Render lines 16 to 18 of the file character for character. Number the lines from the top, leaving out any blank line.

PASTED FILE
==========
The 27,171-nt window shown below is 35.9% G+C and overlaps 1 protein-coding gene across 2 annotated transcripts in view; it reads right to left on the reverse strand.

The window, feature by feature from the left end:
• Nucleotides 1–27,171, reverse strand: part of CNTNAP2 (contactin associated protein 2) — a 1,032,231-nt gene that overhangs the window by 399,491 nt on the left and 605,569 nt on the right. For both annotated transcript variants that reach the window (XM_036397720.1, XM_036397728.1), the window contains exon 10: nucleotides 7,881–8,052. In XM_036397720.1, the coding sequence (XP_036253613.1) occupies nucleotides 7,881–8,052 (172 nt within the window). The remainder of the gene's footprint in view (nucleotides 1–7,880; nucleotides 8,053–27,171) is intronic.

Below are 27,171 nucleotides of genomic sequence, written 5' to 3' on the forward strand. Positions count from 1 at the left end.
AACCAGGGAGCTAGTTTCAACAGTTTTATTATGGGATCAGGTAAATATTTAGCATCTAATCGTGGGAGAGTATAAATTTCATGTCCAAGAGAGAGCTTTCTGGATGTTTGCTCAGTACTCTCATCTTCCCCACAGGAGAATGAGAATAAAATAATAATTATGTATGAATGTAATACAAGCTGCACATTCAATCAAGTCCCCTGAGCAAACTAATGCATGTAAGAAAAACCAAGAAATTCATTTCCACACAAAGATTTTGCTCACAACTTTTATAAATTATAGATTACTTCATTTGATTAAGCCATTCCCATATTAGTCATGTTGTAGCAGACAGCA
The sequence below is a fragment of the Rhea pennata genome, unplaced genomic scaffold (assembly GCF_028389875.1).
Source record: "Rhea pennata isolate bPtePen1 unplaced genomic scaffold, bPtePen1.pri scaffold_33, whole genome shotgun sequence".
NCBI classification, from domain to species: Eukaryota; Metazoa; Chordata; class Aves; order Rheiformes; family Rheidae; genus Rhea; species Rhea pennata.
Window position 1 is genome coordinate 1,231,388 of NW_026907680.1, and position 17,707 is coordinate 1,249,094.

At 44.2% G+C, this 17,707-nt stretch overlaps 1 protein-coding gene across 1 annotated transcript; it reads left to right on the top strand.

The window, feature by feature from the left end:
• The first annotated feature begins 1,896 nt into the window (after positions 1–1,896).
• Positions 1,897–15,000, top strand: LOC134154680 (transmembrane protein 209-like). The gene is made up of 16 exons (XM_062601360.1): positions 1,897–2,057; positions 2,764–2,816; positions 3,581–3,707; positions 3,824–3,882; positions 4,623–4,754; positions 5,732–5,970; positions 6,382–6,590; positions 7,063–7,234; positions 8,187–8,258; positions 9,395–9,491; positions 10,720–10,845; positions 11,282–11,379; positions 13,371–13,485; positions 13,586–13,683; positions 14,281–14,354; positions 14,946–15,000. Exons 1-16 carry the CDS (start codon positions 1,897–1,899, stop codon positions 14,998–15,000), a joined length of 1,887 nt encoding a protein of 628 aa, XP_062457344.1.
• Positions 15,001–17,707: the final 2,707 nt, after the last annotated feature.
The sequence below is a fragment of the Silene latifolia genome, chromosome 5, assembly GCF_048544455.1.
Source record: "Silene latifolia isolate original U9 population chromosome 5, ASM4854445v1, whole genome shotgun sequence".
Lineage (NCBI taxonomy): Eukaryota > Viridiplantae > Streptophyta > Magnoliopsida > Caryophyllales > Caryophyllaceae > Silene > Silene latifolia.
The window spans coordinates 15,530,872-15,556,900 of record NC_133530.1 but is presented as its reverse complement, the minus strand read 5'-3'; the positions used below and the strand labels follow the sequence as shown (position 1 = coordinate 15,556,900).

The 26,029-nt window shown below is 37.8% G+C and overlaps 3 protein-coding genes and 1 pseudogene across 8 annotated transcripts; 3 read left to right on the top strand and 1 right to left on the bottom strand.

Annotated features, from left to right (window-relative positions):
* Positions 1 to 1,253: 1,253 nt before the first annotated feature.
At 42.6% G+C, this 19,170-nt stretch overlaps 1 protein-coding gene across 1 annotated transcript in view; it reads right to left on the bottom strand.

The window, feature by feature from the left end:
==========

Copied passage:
Source record: "Silene latifolia isolate original U9 population chromosome 5, ASM4854445v1, whole genome shotgun sequence".
Lineage (NCBI taxonomy): Eukaryota > Viridiplantae > Streptophyta > Magnoliopsida > Caryophyllales > Caryophyllaceae > Silene > Silene latifolia.
The window spans coordinates 15,530,872-15,556,900 of record NC_133530.1 but is presented as its reverse complement, the minus strand read 5'-3'; the positions used below and the strand labels follow the sequence as shown (position 1 = coordinate 15,556,900).